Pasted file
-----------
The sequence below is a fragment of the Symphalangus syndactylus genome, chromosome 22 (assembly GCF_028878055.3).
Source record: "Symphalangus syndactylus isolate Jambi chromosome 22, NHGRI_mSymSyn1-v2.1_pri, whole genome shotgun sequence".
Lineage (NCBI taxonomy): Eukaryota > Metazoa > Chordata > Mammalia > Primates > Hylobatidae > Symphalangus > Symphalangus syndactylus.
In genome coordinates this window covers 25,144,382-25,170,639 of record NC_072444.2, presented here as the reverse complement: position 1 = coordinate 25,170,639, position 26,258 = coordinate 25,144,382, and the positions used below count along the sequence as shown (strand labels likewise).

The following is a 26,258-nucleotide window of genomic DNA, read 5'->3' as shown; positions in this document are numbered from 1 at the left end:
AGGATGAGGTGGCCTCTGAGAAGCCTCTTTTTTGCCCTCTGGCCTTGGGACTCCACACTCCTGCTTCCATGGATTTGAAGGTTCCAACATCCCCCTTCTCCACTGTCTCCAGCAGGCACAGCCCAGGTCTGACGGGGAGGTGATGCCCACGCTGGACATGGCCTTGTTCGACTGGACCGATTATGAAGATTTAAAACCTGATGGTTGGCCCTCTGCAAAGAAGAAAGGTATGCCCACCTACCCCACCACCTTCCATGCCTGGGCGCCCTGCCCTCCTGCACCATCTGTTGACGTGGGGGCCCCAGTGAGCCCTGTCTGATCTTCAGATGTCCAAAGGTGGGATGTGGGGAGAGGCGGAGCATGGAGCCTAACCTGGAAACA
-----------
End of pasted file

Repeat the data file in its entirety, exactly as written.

The sequence below is a fragment of the Symphalangus syndactylus genome, chromosome 22 (assembly GCF_028878055.3).
Source record: "Symphalangus syndactylus isolate Jambi chromosome 22, NHGRI_mSymSyn1-v2.1_pri, whole genome shotgun sequence".
Lineage (NCBI taxonomy): Eukaryota > Metazoa > Chordata > Mammalia > Primates > Hylobatidae > Symphalangus > Symphalangus syndactylus.
In genome coordinates this window covers 25,144,382-25,170,639 of record NC_072444.2, presented here as the reverse complement: position 1 = coordinate 25,170,639, position 26,258 = coordinate 25,144,382, and the positions used below count along the sequence as shown (strand labels likewise).

The following is a 26,258-nucleotide window of genomic DNA, read 5'->3' as shown; positions in this document are numbered from 1 at the left end:
AGGATGAGGTGGCCTCTGAGAAGCCTCTTTTTTGCCCTCTGGCCTTGGGACTCCACACTCCTGCTTCCATGGATTTGAAGGTTCCAACATCCCCCTTCTCCACTGTCTCCAGCAGGCACAGCCCAGGTCTGACGGGGAGGTGATGCCCACGCTGGACATGGCCTTGTTCGACTGGACCGATTATGAAGATTTAAAACCTGATGGTTGGCCCTCTGCAAAGAAGAAAGGTATGCCCACCTACCCCACCACCTTCCATGCCTGGGCGCCCTGCCCTCCTGCACCATCTGTTGACGTGGGGGCCCCAGTGAGCCCTGTCTGATCTTCAGATGTCCAAAGGTGGGATGTGGGGAGAGGCGGAGCATGGAGCCTAACCTGGAAACA